As he considered ways to outwit the bounty hunters, a wagon load of firewood approached. The teamster, Will Murton, pulled up his mules and said “Captain Throop I have your wood for the steamer here. This is the first load. Do you want it stacked on the pier?

Throop glanced out at the lake, noting the clear sky and gentle west wind. There would be no bad blows or heavy waves from the east tonight. He said, “Yes, that will be fine.” Then he had a sudden thought. “Hold on a moment, Will. I'd like you to do something a little different with our fuel this time.”

Throop looked around for nearby strangers, and then stepped close to the wagon seat and gave Will some odd directions as to how to stack the wood on the pier. Then he walked on to his home.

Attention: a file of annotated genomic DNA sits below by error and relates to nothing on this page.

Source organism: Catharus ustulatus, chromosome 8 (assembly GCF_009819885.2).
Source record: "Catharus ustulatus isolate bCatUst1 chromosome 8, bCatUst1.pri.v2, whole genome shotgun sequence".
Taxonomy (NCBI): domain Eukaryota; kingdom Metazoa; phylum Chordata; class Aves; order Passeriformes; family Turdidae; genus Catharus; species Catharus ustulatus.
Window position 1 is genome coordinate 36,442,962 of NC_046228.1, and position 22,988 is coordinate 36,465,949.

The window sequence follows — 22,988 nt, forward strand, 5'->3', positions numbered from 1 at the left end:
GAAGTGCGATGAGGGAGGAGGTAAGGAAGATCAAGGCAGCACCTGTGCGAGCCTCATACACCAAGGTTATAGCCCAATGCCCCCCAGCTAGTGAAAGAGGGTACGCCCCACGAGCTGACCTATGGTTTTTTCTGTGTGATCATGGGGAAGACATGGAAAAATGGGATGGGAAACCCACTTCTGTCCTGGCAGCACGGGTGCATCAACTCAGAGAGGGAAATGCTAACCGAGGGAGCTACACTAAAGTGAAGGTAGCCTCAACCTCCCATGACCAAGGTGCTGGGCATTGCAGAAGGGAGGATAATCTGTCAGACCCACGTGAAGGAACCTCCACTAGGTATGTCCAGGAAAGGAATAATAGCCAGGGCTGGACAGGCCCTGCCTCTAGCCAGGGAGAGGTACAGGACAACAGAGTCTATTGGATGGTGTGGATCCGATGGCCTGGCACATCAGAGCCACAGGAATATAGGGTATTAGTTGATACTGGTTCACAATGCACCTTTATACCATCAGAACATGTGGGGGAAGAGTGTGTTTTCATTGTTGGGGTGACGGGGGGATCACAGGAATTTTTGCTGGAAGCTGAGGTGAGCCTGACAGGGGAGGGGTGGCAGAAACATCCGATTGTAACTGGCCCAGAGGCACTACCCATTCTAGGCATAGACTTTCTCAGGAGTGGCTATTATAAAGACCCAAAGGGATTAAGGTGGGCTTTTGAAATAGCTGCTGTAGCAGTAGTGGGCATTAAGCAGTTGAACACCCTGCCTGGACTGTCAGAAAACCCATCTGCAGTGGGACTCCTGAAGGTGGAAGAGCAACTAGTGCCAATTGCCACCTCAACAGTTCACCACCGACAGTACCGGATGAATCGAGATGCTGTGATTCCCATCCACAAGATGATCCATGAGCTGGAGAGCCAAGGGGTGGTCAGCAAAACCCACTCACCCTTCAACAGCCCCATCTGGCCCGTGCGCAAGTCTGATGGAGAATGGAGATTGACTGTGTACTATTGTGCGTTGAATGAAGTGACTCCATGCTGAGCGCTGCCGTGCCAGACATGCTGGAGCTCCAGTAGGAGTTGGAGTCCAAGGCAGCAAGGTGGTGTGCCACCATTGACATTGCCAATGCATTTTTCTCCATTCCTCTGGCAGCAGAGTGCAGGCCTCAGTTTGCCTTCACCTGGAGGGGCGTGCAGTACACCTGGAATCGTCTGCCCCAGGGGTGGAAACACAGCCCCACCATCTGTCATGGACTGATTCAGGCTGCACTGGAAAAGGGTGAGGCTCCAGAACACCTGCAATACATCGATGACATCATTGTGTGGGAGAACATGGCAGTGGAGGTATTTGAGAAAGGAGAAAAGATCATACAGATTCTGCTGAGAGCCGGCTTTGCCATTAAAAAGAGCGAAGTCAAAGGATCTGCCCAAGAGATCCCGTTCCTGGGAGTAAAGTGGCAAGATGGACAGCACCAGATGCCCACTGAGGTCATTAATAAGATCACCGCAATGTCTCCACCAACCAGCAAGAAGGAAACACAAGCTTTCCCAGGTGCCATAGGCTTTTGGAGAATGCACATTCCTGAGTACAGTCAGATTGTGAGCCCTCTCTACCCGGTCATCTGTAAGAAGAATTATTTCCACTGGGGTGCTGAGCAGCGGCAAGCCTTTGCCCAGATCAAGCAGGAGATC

There were seven of them, Peter Butler, his wife Mary, Peter's father, and four other men, all field hands and all from a North Carolina plantation. They'd come north through Philadelphia to New York City and then up the Hudson to Albany where they were given a ride west on the Erie Canal aboard Black Joe's boat. Black Joe was a free black man. He owned his own canal boat and in the past he had smuggled dozens of runaways from Albany aboard it. He had put the group ashore in Palmyra, a day's journey from Pultneyville and the runaways had then come north to Williamson concealed under a wagon load of hay. Here, they spent the night at another “station” on the underground railroad before traveling afoot during darkness with a guide leading them the last five miles to Cuyler's house by the lake.